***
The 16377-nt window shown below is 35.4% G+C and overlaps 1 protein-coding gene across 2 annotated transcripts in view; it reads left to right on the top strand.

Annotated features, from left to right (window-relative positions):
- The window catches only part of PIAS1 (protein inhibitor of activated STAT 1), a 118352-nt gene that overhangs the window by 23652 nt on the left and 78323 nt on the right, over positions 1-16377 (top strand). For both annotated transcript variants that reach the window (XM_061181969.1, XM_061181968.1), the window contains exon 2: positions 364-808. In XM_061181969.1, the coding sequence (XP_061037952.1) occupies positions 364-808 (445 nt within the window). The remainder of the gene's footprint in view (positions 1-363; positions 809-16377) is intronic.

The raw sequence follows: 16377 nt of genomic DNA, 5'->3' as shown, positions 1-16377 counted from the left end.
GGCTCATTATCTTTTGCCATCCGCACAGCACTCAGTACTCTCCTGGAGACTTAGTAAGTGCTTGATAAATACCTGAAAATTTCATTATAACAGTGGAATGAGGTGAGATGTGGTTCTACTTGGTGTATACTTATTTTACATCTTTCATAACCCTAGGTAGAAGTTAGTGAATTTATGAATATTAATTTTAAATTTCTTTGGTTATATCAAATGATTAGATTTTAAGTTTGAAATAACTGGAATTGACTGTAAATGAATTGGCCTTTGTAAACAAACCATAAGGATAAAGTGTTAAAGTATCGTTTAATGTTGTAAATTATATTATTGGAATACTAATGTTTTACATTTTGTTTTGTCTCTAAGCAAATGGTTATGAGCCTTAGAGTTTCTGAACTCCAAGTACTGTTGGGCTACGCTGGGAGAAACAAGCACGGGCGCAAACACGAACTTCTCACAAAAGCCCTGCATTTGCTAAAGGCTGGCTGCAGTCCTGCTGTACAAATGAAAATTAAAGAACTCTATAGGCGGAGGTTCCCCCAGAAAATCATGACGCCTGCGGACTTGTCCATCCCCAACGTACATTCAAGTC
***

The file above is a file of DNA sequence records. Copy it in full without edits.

The 16377-nt window shown below is 35.4% G+C and overlaps 1 protein-coding gene across 2 annotated transcripts in view; it reads left to right on the top strand.

Annotated features, from left to right (window-relative positions):
- The window catches only part of PIAS1 (protein inhibitor of activated STAT 1), a 118352-nt gene that overhangs the window by 23652 nt on the left and 78323 nt on the right, over positions 1-16377 (top strand). For both annotated transcript variants that reach the window (XM_061181969.1, XM_061181968.1), the window contains exon 2: positions 364-808. In XM_061181969.1, the coding sequence (XP_061037952.1) occupies positions 364-808 (445 nt within the window). The remainder of the gene's footprint in view (positions 1-363; positions 809-16377) is intronic.

The raw sequence follows: 16377 nt of genomic DNA, 5'->3' as shown, positions 1-16377 counted from the left end.
GGCTCATTATCTTTTGCCATCCGCACAGCACTCAGTACTCTCCTGGAGACTTAGTAAGTGCTTGATAAATACCTGAAAATTTCATTATAACAGTGGAATGAGGTGAGATGTGGTTCTACTTGGTGTATACTTATTTTACATCTTTCATAACCCTAGGTAGAAGTTAGTGAATTTATGAATATTAATTTTAAATTTCTTTGGTTATATCAAATGATTAGATTTTAAGTTTGAAATAACTGGAATTGACTGTAAATGAATTGGCCTTTGTAAACAAACCATAAGGATAAAGTGTTAAAGTATCGTTTAATGTTGTAAATTATATTATTGGAATACTAATGTTTTACATTTTGTTTTGTCTCTAAGCAAATGGTTATGAGCCTTAGAGTTTCTGAACTCCAAGTACTGTTGGGCTACGCTGGGAGAAACAAGCACGGGCGCAAACACGAACTTCTCACAAAAGCCCTGCATTTGCTAAAGGCTGGCTGCAGTCCTGCTGTACAAATGAAAATTAAAGAACTCTATAGGCGGAGGTTCCCCCAGAAAATCATGACGCCTGCGGACTTGTCCATCCCCAACGTACATTCAAGTC